Historian Barbara Taylor was frustrated with articles touting the benefits of kindness as if it was a new fad. Her friend psychoanalyst Adam Phillips had noticed his patients’ preoccupations with their own kindness, or lack thereof. The two decided to write collaboratively on the subject, and the result is On Kindness (Farrar, Straus and Giroux; $20). They argue that "magical kindness," the sentimental notion of a bloodless remedy for social problems and rocky relationships, has obscured true kindness–the recognition that we are all vulnerable, interdependent beings who find in sympathy and fellow feeling some of our greatest pleasure.   –Christine Smallwood

In the book you speak of "the kindness instinct." What is it?

Adam Phillips

One of our fundamental predispositions is to care for other people. "The kindness instinct" is an attempt to formulate a phrase that could capture the way in which kindness might be as elemental as sex. There would be, as it were, profound biological reasons having to do with survival and reproduction that would mean it was intrinsic in our nature to be capable of kindness.

Barbara Taylor

The development of the personality of the individual occurs in relation to other people. There’s really no such thing as a psychological isolate, or if there is, they really don’t prosper or possibly even become fully human at all. Right from the start, who we are and what we are is embedded in our relating to other people.

Why are people suspicious of kindness?


Since antiquity people have argued about whether or not human beings are kind or egotistical. But what seemed striking to us was that in modern times, there’s a sense that one side of that argument has swept the board, and one might call it the Hobbesian point of view. We’re not saying that people have stopped being kind but that kindness has been under a great deal of pressure. What is striking is that people have stopped thinking of human beings as kind. There’s a real suspicion about the human character which has never been, in Western society, as widespread as it is now.


Kindness is a casualty of a certain kind of capitalist, competitive culture. It’s quite clear that if you regard other people as an object for exploitation then kindness is a major problem.


Why draw on biology by using the word "instinct"?


We don’t need to speak biologically. But it seems to make sense that kindness would be part of the survival of the species. If you accept that one of the most fundamental things about all of us is our vulnerability, then it isn’t odd that we would have to find ways of adapting to this. One of the ways we adapt is to deny or attack something. A better way is to acknowledge it and live with it, as though it is the medium between us rather than a problem.


We are each other’s best resource and also our sole resource. The term "instinct" is being used, loosely, to refer to psychic survival.

What’s different about women’s relationship to kindness?


From the mid-eighteenth century onward, kindness becomes increasingly seen as a female prerogative. That clearly has to do with changes in the position of women vis-à-vis the working life and marketplace, and the idea that women’s exclusion from bourgeois economic relations was in some sense a prerequisite of happy family life. Emotions like kindness began to devolve onto women and became associated with ideas of self-sacrifice. Today, that notion has caused great difficulties for women because there is a massive collision between what’s required of women who become professional, especially in the world of business, and the pressures around parenting. For a woman, moving between home and work can be a schizoid experience. There’s a larger question, which is whether some sexual differences figure in the development of personality. Are there reasons why women might find responsiveness to other people perhaps easier than men?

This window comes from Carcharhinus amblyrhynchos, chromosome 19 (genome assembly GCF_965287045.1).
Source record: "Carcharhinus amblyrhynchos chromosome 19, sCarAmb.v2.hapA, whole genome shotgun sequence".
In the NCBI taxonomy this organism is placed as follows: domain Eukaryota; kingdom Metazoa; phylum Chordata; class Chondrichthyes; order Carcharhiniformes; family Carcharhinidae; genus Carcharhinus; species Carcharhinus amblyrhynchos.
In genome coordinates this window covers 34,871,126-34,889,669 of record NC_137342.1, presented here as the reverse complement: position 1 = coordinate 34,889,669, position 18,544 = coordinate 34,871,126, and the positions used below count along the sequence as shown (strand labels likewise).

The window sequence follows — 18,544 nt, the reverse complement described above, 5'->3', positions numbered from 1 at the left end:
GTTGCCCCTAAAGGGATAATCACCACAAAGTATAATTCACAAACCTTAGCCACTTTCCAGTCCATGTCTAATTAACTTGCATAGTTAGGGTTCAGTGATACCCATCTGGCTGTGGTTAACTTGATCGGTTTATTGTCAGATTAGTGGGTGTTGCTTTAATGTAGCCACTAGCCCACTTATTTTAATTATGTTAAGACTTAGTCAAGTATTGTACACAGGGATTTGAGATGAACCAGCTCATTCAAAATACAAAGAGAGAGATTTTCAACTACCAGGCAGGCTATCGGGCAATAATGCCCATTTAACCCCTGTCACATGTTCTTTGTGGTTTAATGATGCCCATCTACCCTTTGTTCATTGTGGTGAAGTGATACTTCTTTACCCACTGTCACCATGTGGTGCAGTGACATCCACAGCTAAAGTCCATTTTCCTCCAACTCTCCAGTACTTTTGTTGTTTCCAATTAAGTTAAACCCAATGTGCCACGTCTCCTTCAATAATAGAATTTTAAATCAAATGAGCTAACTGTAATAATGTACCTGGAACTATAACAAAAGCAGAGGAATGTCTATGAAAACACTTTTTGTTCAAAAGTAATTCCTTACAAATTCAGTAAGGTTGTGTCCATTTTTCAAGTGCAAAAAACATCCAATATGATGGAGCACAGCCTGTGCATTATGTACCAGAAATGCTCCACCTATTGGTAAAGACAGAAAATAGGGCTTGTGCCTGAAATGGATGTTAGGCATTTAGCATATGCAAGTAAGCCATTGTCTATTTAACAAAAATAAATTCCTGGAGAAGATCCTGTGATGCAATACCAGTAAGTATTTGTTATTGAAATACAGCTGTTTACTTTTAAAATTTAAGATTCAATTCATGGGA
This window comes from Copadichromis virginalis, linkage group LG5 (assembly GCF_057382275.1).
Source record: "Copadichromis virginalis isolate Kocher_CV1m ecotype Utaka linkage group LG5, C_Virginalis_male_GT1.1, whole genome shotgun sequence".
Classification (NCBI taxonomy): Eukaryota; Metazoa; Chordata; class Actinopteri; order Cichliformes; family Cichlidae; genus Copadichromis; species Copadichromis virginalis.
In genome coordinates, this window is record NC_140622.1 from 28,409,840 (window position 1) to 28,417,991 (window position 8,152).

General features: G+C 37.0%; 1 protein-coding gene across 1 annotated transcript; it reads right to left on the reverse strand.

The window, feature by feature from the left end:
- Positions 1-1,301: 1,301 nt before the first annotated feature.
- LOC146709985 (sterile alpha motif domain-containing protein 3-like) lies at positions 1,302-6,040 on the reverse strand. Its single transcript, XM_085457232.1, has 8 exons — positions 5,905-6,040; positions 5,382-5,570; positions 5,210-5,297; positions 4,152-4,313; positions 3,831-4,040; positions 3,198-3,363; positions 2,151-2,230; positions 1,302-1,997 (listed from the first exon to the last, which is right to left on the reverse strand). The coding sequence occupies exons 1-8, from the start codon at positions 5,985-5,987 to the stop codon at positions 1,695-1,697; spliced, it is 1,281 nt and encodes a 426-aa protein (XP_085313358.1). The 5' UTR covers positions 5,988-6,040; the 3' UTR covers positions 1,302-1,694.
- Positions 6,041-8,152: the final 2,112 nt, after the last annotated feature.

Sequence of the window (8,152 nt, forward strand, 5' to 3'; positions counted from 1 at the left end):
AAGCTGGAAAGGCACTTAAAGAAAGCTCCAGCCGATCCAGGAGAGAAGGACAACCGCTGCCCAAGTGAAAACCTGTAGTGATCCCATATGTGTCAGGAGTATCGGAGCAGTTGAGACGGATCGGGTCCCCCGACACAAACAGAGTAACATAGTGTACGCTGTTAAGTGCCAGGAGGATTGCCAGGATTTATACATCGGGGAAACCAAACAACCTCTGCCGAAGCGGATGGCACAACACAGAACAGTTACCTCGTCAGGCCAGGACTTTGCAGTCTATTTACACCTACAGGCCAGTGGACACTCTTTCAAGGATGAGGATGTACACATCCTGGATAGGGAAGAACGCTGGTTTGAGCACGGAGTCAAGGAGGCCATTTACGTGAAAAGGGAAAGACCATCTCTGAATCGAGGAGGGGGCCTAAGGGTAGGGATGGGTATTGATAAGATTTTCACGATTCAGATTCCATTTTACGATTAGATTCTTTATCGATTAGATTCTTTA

How is kindness related to hate?


Insofar as we assume that there is an absolute split between hating and being kind, it’s as though we create an impossible internal regime. What Barbara and I are assuming is that it’s as natural to hate as it is to love. Anybody you need and love will frustrate you, and you will hate them. There’s always going to be ambivalence. A sentimentalized version of kindness is associated only with love and is bloodless. The kind of kindness we’re interested in is about engaging with other people and not managing them. It’s not that hatred is the opposite of kindness, it’s that kindness must include some aggression and some fundamental ambivalence. You’ll never get pure kindness.


As long as there’s a capacity for identification between human beings, then there will be a mixture of all sorts of feelings between people: sympathy, hostility, aggression, kindness. The real trouble starts when identification between two people breaks down completely.

What do you want people to get out of the book?


I’d be very happy if it was read as a self-help book. What we want to do is remind people of kindness and put it back on the table, so that it might be a genuine pleasure rather than a duty or willed act. Given that we are much happier when we are kinder, why is there not enough kindness around? And it’s not a question of trying harder–it’s a genuine pleasure. There’s a genuine desire to be kind. We’re not kind out of the fear of punishment. We actually want to be kind. I would want people to be allowed to be as kind as they feel themselves to be and to wonder what’s happened to kindness.